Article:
Historical Novels: reimagining and rewriting

Course Dates: 22/07/21 - 12/08/21
Time: 10:15 - 12:15
Location: Online
Tutors: 
What’s the unique appeal of historical fiction? Why do we read so much of it, and what are we looking for? This course investigates historical fiction written in the twenty-first century and how it reimagines the past for us as contemporary readers. Reading fiction set in the eighteenth and nineteenth centuries, we will explore historical fiction’s strategies, challenges and pleasures: how it can bring unknown stories into view and rewrite what we think we know.
This course will be delivered online. See the ‘What is the course about?’ section in course details for more information.
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SKU
184439
Full fee £79.00 Senior fee £63.00 Concession £48.00

Course Code: HLT239

Thu, day, 22 Jul - 12 Aug '21

Duration: 4 sessions (over 4 weeks)

Or call to enrol:020 7831 7831

Please note: We offer a wide variety of financial support to make courses affordable. Just visit our online Help Center for more information on a range of topics including fees, online learning and FAQs.

What is the course about?

This online literature course looks in detail at two works of historical fiction and their vivid reimagining of the past. Francis Spufford’s novel Golden Hill (2016) is set in New York in 1746, and Emma Donoghue’s collection of short stories, The Woman Who Gave Birth to Rabbits (2002), recreates moments predominantly from the nineteenth century.

We’ll think about how these different forms of historical fiction tell their stories using creative blends of literary invention and historical sources, and how their rewriting both illuminates and challenges ideas we may have about the past. We will think about how historical fiction belongs to its time of writing, too: how and why these historical fictions pull us back to questions about our present.

Tutor biography:
Dr Kate Wilkinson teaches English literature and has a particular interest in twenty-first-century novels. Since 2015 she has taught at Queen Mary University of London, on courses ranging from Middle English to cultural theory. Her PhD and publications explore the vibrant life of letters in fiction, and what this can tell us about our contemporary world.

This is a live online course. You will need:
- Internet connection. The classes work best with Chrome.
- A computer with microphone and camera is best (e.g. a PC/laptop/iMac/MacBook), or a tablet/iPad/smart phone/iPhone if you don't have a computer.
- Earphones/headphones/speakers.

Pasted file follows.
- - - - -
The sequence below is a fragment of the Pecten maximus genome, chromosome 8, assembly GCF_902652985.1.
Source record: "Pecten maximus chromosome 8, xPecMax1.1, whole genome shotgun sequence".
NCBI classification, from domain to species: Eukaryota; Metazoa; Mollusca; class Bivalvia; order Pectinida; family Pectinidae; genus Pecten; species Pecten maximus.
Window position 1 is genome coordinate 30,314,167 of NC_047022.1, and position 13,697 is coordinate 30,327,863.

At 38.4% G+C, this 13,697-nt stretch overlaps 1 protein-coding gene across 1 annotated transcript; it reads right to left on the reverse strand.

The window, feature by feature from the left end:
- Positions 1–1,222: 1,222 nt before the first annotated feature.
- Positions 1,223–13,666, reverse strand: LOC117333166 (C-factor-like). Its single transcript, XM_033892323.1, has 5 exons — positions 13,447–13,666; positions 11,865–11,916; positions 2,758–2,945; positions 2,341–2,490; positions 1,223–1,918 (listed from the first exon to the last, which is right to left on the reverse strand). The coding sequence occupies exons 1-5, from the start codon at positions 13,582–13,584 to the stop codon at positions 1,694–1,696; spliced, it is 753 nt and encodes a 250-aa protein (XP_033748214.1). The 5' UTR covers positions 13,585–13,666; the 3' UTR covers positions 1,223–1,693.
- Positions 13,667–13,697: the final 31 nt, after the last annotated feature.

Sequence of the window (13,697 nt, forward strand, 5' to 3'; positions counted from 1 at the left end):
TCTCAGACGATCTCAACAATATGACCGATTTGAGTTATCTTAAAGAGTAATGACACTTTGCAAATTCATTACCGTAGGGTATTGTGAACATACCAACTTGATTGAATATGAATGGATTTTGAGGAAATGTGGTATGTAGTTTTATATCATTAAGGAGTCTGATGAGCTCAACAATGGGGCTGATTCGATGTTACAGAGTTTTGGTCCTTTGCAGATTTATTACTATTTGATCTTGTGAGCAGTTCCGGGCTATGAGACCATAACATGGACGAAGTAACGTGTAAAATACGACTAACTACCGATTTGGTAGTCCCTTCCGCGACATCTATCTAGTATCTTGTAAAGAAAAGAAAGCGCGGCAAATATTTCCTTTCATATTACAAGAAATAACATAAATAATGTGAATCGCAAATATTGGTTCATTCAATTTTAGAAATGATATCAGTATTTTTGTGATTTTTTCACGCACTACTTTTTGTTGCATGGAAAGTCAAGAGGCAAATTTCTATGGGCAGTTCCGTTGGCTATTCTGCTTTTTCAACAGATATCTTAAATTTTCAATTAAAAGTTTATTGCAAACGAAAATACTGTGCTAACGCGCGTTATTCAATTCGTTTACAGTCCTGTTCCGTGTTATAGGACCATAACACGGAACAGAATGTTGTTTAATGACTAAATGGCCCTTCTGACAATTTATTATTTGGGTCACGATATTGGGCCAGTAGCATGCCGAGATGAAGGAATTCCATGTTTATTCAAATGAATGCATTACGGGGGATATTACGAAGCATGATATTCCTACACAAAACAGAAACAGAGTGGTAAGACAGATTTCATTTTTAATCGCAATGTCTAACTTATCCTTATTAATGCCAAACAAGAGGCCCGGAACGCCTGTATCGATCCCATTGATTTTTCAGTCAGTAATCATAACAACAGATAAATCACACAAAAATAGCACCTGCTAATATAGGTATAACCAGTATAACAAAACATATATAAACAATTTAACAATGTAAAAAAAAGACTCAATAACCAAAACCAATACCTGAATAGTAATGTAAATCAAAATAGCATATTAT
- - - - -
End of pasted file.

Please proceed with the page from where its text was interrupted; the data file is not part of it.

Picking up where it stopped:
We will contact you with joining instructions before your course starts.

What will we cover?

We will cover a variety of topics to reflect on our experience as readers and to investigate historical fiction’s strategies for reimagining times and places. We will consider the expectations we bring as readers, the literary ancestors and origins of our selected texts, and how these can influence our reading. We will consider what makes a fiction feel ‘authentic’, including details of style, language and perspective, as well as its story and historical setting. We will think too about how fiction can reflect on writing, on written records and on whose stories are preserved or forgotten.

What will I achieve?
By the end of this course you should be able to...

• Discuss these texts confidently, with an extended knowledge of historical fiction and its literary study
• Extend your understanding of literary form and narrative techniques
• Discuss ideas about fiction, historical knowledge and rewriting.

What level is the course and do I need any particular skills?

You need to have an enthusiasm for reading contemporary historical fiction, listening to others and participating in discussions. You don’t need to have studied literature formally.

How will I be taught, and will there be any work outside the class?

There will be a variety of teaching, including informal talks, small group and whole group discussion, close reading and working with additional material including video clips. Guided by the tutor, the focus will be on participation and interaction, with opportunities each week for you to share responses and ideas.

Are there any other costs? Is there anything I need to bring?

You will need to read the following, available in paperback.

Emma Donoghue, The Woman Who Gave Birth to Rabbits (Virago, 2002)
Francis Spufford, Golden Hill: A Novel of Old New York (Scribner, 2016)

Links will be provided to other reading and class materials.

When I've finished, what course can I do next?

Look for other literature courses at www.citylit.ac.uk/history, culture and writing/literature/fiction.

Kate Wilkinson

Dr Kate Wilkinson teaches English literature and has a particular interest in twenty-first-century novels. Since 2015 she has taught at Queen Mary University of London, on courses ranging from Middle English to cultural theory. Her PhD and publications explore the vibrant life of letters in fiction, and what this can tell us about our contemporary world.

Please note: We reserve the right to change our tutors from those advertised. This happens rarely, but if it does, we are unable to refund fees due to this. Our tutors may have different teaching styles; however we guarantee a consistent quality of teaching in all our courses.